I have taught four sections of 1020 thus far (I’m on the eleventh week of my fifth section), and I can think of two specific final grades that I’ve given that I remain a little unsure of still. My unsureness about the first grade boils down to the question of grading based on “effort” versus—I guess what one would call—“quality,” although I’m not sure quality is the best word for what I am talking about here. In the teaching orientations and in my cohort’s first practicum, I remember repeatedly having it emphasized to us that we should be grading primarily on the quality of the work and the level of skill shown in it, and not on effort. I think I grade based on effort to at least a slightly greater degree than what some of the instructors running practicum and the orientations seemed to prefer (prescribe?). I know the idea of basing our grades more on the quality of and the skill shown in the work is to—at least teaching 1020—make sure we are preparing students for what comes next in the course sequence. But I’d like to think that perhaps giving a student's effort a bit more weight in my grading, also means grading based on some degree of confidence that I have that a student will rise to the demands of what they face, whether the work they do is A material or not.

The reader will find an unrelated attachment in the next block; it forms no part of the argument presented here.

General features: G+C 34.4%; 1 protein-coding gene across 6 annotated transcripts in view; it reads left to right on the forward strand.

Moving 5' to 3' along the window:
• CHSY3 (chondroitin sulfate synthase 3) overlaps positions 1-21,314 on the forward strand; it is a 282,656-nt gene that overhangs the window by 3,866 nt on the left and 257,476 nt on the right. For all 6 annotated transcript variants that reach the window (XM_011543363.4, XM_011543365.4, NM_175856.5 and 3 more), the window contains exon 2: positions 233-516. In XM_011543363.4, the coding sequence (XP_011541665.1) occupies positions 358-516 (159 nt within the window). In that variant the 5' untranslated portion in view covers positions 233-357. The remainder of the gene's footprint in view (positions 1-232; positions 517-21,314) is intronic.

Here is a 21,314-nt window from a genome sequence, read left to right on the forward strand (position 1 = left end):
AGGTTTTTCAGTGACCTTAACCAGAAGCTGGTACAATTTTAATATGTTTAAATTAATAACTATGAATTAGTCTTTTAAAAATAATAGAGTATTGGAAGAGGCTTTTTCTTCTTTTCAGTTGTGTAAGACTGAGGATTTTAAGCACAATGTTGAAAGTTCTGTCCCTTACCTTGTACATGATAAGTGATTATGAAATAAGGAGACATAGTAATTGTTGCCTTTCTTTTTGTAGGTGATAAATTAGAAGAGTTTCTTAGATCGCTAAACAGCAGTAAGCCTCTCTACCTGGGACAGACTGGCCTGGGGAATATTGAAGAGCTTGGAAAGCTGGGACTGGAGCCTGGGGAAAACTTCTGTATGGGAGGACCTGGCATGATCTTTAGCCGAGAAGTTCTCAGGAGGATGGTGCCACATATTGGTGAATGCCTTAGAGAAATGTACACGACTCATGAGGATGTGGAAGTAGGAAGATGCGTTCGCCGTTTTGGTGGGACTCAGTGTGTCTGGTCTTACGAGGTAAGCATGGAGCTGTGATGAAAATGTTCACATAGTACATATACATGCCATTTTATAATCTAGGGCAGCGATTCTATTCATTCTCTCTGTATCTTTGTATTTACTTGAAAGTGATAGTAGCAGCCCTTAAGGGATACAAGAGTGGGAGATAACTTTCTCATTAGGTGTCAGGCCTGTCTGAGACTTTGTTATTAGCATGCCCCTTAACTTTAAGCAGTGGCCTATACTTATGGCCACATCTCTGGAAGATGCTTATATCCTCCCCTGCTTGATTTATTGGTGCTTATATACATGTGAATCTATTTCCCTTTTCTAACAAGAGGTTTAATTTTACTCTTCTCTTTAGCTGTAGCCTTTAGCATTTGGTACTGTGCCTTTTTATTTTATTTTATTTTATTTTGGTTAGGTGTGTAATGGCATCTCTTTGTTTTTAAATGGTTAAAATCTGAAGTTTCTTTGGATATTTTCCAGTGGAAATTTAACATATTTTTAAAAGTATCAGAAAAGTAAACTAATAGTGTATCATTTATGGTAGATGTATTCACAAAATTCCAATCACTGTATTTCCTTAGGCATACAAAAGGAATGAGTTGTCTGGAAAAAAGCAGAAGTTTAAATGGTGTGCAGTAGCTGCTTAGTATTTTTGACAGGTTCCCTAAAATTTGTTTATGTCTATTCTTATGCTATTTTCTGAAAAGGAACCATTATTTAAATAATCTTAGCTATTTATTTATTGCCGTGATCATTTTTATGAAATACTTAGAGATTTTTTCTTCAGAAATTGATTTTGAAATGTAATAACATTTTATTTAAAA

“Sal” was a student I had, who worked his ass off, was always on time, clearly did all of the work and reading, took part in class discussions, and did all of the other things that we consider part of being an engaged, attentive, and caring student. “Sal” was also an ESL student and experienced a lot of the difficulties in writing that one encounters with some ESL students. At EAA time, he was right on the fence of C and C-, but did have a C. I had the normal conference with him that I do with all of my students who receive EAA grades or who are on the fence like "Sal" was, and made sure that he arranged visits to the Writing Center. When I went through and calculated his final grade at the end of the semester, sure enough he came up with a low C, but according to the numbers, he did get the C. This made sense to me, because regardless of the faults in his writing his effort still should have counted to some degree (enough to warrant the C), because it meant he understood the extra work he needed to do to improve his writing and that he was willing to do this work. To this day, based solely on his capacities as reflected in the "quality" of the work he turned in, I am unsure if sending him off to 3010 was the right thing, and if he was truly prepared for it. But I am sure through his performance in that class that he would work his ass off to do what is required of him in 3010, and this seemed right. No, his writing was not the best, and needed work, but he cared, and showed up everyday, and was enthusiastic, and worked hard. I guess you could say that the numbers helped me make a decision that I would have had much more difficulty making otherwise. For me at least, the numbers don’t lie, and they are also a way to guarantee a kind of egalitarianism in my courses.